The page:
A great book about finding joy through pain would be The Book of Joy, in which Douglas Abrams wrote about a week he spent interviewing the Dalai Lama and Archbishop Desmond Tutu. The book was packed full of wisdom so valuable that I would read a few pages, set it down, journal, process, and proceed. The book chronicled two men who experienced a great deal of pain and suffering but found their joy in spite of, or because of the pain.
If you aren’t familiar with their stories, the Dalai Lama has been in exile, away from his country, his friends, and his family for more than 50 years. Archbishop Desmond Tutu experienced soul crushing violence and oppression as a result of racism and apartheid. Yet, they both found the tools to allow them to live a life full of laughter and joy. As I read, I just kept thinking that if these two men could come out of such horrendous conditions and experiences, with the ability to see the light and be the light, we all have within us the ability to grow as well. So, I will impart some of the lessons that I learned as I read.
If we live in a place where hurricanes are likely to occur, we don’t wait until the hurricane season is upon us to begin planning for our protection. Similarly, we know that life can be hard and we know that we will experience sadness, grief, and anger at times. So, we shouldn’t wait until we are deep in these emotions to begin planning for how to stay calm and find joy. We need to be preventative by learning to cultivate our minds through practice. By doing this, it is easier and we are more efficient in finding a state of calm or rationality when life gets hard.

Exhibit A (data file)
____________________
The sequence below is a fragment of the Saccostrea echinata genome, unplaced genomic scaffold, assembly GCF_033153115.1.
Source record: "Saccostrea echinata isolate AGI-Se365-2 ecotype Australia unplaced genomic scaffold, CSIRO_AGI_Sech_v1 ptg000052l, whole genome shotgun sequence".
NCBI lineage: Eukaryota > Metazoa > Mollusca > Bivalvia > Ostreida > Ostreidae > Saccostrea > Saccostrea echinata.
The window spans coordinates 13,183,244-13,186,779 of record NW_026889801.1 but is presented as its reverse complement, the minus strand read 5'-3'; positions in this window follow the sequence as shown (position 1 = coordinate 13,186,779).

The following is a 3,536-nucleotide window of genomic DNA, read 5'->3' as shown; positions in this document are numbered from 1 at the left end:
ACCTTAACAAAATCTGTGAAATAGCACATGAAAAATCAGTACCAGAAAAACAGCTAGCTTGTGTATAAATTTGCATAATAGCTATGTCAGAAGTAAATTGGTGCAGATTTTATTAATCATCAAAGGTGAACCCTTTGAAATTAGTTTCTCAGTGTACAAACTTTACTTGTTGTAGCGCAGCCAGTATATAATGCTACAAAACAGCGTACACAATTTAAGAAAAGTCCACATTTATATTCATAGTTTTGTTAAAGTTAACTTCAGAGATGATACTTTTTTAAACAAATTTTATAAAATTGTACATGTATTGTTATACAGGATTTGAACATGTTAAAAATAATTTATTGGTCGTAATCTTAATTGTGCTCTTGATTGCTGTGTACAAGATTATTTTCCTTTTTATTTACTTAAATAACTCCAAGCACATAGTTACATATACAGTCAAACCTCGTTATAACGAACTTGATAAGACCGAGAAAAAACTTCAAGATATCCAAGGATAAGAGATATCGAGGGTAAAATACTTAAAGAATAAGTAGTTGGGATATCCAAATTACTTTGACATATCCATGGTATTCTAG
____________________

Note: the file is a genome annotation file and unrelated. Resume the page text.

There are multiple sayings in the Tibetan language about adversities turning into opportunity by shining light on happiness. For people who have experienced suffering, they are able to experience joy in an incredibly significant way. This sounds great, right? But, if you are suffering or you have suffered, the question is how do you actually see the joy on the other side of adversity?
To do this, it takes practice.
You practice experiencing joy by savoring the day to day moments that life presents; having a spiritual practice- prayer, meditation, yoga, connecting with nature; talking to yourself as though you are your own best friend; move your body. Little by little, by allowing yourself to feel joy in the mundane daily moments, you teach yourself to experience joy more regularly and in bigger ways.
Life can feel hard at times. Finding humor in life is important and can help us to deal with the unpredictability and challenges, and can deflate or defuse tense situations. Humor combined with humility can allow us to take ourselves less seriously and find the light in situations that we otherwise wouldn’t find funny. When you can laugh at yourself, you are also less malicious to other people.
“Humor really is the saving grace.”- Archbishop Desmond Tutu
My challenge to you this week is to find humor in life. For any challenging situation, consider how it would look from another angle and let yourself giggle a little.
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